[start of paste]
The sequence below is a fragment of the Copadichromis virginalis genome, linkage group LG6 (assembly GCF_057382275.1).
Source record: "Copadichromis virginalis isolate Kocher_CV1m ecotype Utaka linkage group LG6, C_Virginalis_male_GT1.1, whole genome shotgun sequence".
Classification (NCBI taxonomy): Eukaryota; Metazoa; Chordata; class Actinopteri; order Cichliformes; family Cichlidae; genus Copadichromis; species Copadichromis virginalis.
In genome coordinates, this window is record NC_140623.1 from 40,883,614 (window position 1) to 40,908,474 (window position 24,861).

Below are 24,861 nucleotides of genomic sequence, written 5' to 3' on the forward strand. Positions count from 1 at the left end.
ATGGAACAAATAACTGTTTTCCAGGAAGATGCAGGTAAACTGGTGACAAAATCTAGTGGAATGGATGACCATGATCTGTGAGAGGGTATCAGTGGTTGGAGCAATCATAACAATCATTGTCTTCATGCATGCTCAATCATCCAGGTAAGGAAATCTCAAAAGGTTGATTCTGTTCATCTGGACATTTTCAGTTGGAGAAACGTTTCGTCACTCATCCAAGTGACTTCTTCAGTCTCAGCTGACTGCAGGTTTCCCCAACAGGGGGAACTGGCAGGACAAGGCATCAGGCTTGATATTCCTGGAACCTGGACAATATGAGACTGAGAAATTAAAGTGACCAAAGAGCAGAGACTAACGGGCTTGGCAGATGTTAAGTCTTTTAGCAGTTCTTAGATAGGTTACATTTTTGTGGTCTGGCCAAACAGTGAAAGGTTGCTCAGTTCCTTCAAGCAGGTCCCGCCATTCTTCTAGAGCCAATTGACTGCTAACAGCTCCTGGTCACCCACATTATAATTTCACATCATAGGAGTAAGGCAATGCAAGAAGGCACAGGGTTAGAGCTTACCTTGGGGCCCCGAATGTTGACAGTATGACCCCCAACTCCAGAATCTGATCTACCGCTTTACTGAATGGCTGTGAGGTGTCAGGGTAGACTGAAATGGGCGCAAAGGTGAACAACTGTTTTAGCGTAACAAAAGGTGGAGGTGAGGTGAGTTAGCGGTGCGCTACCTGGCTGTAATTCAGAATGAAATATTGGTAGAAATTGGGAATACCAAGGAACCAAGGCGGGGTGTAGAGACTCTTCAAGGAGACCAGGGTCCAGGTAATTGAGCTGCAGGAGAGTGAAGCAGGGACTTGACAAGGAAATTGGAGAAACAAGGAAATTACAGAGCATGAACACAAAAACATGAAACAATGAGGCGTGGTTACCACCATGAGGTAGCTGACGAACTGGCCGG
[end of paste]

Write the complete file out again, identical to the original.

The sequence below is a fragment of the Copadichromis virginalis genome, linkage group LG6 (assembly GCF_057382275.1).
Source record: "Copadichromis virginalis isolate Kocher_CV1m ecotype Utaka linkage group LG6, C_Virginalis_male_GT1.1, whole genome shotgun sequence".
Classification (NCBI taxonomy): Eukaryota; Metazoa; Chordata; class Actinopteri; order Cichliformes; family Cichlidae; genus Copadichromis; species Copadichromis virginalis.
In genome coordinates, this window is record NC_140623.1 from 40,883,614 (window position 1) to 40,908,474 (window position 24,861).

Below are 24,861 nucleotides of genomic sequence, written 5' to 3' on the forward strand. Positions count from 1 at the left end.
ATGGAACAAATAACTGTTTTCCAGGAAGATGCAGGTAAACTGGTGACAAAATCTAGTGGAATGGATGACCATGATCTGTGAGAGGGTATCAGTGGTTGGAGCAATCATAACAATCATTGTCTTCATGCATGCTCAATCATCCAGGTAAGGAAATCTCAAAAGGTTGATTCTGTTCATCTGGACATTTTCAGTTGGAGAAACGTTTCGTCACTCATCCAAGTGACTTCTTCAGTCTCAGCTGACTGCAGGTTTCCCCAACAGGGGGAACTGGCAGGACAAGGCATCAGGCTTGATATTCCTGGAACCTGGACAATATGAGACTGAGAAATTAAAGTGACCAAAGAGCAGAGACTAACGGGCTTGGCAGATGTTAAGTCTTTTAGCAGTTCTTAGATAGGTTACATTTTTGTGGTCTGGCCAAACAGTGAAAGGTTGCTCAGTTCCTTCAAGCAGGTCCCGCCATTCTTCTAGAGCCAATTGACTGCTAACAGCTCCTGGTCACCCACATTATAATTTCACATCATAGGAGTAAGGCAATGCAAGAAGGCACAGGGTTAGAGCTTACCTTGGGGCCCCGAATGTTGACAGTATGACCCCCAACTCCAGAATCTGATCTACCGCTTTACTGAATGGCTGTGAGGTGTCAGGGTAGACTGAAATGGGCGCAAAGGTGAACAACTGTTTTAGCGTAACAAAAGGTGGAGGTGAGGTGAGTTAGCGGTGCGCTACCTGGCTGTAATTCAGAATGAAATATTGGTAGAAATTGGGAATACCAAGGAACCAAGGCGGGGTGTAGAGACTCTTCAAGGAGACCAGGGTCCAGGTAATTGAGCTGCAGGAGAGTGAAGCAGGGACTTGACAAGGAAATTGGAGAAACAAGGAAATTACAGAGCATGAACACAAAAACATGAAACAATGAGGCGTGGTTACCACCATGAGGTAGCTGACGAACTGGCCGG